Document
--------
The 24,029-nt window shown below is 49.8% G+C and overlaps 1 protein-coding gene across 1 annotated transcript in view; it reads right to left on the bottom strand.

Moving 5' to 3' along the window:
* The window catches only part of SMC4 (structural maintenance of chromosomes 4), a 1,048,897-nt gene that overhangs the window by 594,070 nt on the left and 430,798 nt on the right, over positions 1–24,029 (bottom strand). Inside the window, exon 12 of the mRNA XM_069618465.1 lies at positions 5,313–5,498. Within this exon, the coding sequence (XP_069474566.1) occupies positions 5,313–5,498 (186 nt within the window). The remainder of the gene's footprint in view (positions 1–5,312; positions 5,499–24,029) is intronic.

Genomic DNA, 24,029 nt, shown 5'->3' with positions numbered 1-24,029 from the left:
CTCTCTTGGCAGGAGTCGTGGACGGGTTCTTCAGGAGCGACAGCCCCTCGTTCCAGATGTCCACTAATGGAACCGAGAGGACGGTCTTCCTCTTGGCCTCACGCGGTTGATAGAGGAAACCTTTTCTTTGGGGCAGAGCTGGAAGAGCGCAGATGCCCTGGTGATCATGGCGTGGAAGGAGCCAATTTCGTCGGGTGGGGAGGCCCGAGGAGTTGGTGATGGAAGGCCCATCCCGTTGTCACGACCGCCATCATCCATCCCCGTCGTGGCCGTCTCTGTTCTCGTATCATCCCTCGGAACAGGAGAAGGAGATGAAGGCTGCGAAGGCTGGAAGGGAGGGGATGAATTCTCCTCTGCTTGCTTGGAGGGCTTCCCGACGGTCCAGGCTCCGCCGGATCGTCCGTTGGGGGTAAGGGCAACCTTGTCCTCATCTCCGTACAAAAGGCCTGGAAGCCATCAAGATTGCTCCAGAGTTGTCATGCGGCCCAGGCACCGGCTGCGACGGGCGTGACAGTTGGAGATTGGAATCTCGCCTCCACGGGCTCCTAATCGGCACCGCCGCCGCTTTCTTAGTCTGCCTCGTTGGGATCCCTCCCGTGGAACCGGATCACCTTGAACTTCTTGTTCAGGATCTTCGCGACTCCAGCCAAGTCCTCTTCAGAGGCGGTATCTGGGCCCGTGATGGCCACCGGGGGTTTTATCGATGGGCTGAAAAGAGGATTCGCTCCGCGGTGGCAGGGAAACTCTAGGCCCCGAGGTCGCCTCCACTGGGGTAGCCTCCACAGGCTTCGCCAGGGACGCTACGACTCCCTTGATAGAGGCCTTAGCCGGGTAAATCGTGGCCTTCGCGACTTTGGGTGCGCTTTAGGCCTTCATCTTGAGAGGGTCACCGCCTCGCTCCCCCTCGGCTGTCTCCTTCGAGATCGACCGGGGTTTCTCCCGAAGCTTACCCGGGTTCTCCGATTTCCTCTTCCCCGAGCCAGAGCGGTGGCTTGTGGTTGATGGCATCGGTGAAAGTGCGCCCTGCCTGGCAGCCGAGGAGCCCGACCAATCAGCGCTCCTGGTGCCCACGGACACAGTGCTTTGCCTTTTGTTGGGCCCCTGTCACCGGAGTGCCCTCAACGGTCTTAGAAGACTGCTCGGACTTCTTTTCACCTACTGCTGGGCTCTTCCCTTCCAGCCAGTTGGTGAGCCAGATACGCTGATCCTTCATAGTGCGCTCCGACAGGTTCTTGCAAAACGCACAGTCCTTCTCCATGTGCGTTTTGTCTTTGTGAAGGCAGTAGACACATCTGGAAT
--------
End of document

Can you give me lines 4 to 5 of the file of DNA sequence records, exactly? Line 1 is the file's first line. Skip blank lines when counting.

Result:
Genomic DNA, 24,029 nt, shown 5'->3' with positions numbered 1-24,029 from the left:
CTCTCTTGGCAGGAGTCGTGGACGGGTTCTTCAGGAGCGACAGCCCCTCGTTCCAGATGTCCACTAATGGAACCGAGAGGACGGTCTTCCTCTTGGCCTCACGCGGTTGATAGAGGAAACCTTTTCTTTGGGGCAGAGCTGGAAGAGCGCAGATGCCCTGGTGATCATGGCGTGGAAGGAGCCAATTTCGTCGGGTGGGGAGGCCCGAGGAGTTGGTGATGGAAGGCCCATCCCGTTGTCACGACCGCCATCATCCATCCCCGTCGTGGCCGTCTCTGTTCTCGTATCATCCCTCGGAACAGGAGAAGGAGATGAAGGCTGCGAAGGCTGGAAGGGAGGGGATGAATTCTCCTCTGCTTGCTTGGAGGGCTTCCCGACGGTCCAGGCTCCGCCGGATCGTCCGTTGGGGGTAAGGGCAACCTTGTCCTCATCTCCGTACAAAAGGCCTGGAAGCCATCAAGATTGCTCCAGAGTTGTCATGCGGCCCAGGCACCGGCTGCGACGGGCGTGACAGTTGGAGATTGGAATCTCGCCTCCACGGGCTCCTAATCGGCACCGCCGCCGCTTTCTTAGTCTGCCTCGTTGGGATCCCTCCCGTGGAACCGGATCACCTTGAACTTCTTGTTCAGGATCTTCGCGACTCCAGCCAAGTCCTCTTCAGAGGCGGTATCTGGGCCCGTGATGGCCACCGGGGGTTTTATCGATGGGCTGAAAAGAGGATTCGCTCCGCGGTGGCAGGGAAACTCTAGGCCCCGAGGTCGCCTCCACTGGGGTAGCCTCCACAGGCTTCGCCAGGGACGCTACGACTCCCTTGATAGAGGCCTTAGCCGGGTAAATCGTGGCCTTCGCGACTTTGGGTGCGCTTTAGGCCTTCATCTTGAGAGGGTCACCGCCTCGCTCCCCCTCGGCTGTCTCCTTCGAGATCGACCGGGGTTTCTCCCGAAGCTTACCCGGGTTCTCCGATTTCCTCTTCCCCGAGCCAGAGCGGTGGCTTGTGGTTGATGGCATCGGTGAAAGTGCGCCCTGCCTGGCAGCCGAGGAGCCCGACCAATCAGCGCTCCTGGTGCCCACGGACACAGTGCTTTGCCTTTTGTTGGGCCCCTGTCACCGGAGTGCCCTCAACGGTCTTAGAAGACTGCTCGGACTTCTTTTCACCTACTGCTGGGCTCTTCCCTTCCAGCCAGTTGGTGAGCCAGATACGCTGATCCTTCATAGTGCGCTCCGACAGGTTCTTGCAAAACGCACAGTCCTTCTCCATGTGCGTTTTGTCTTTGTGAAGGCAGTAGACACATCTGGAAT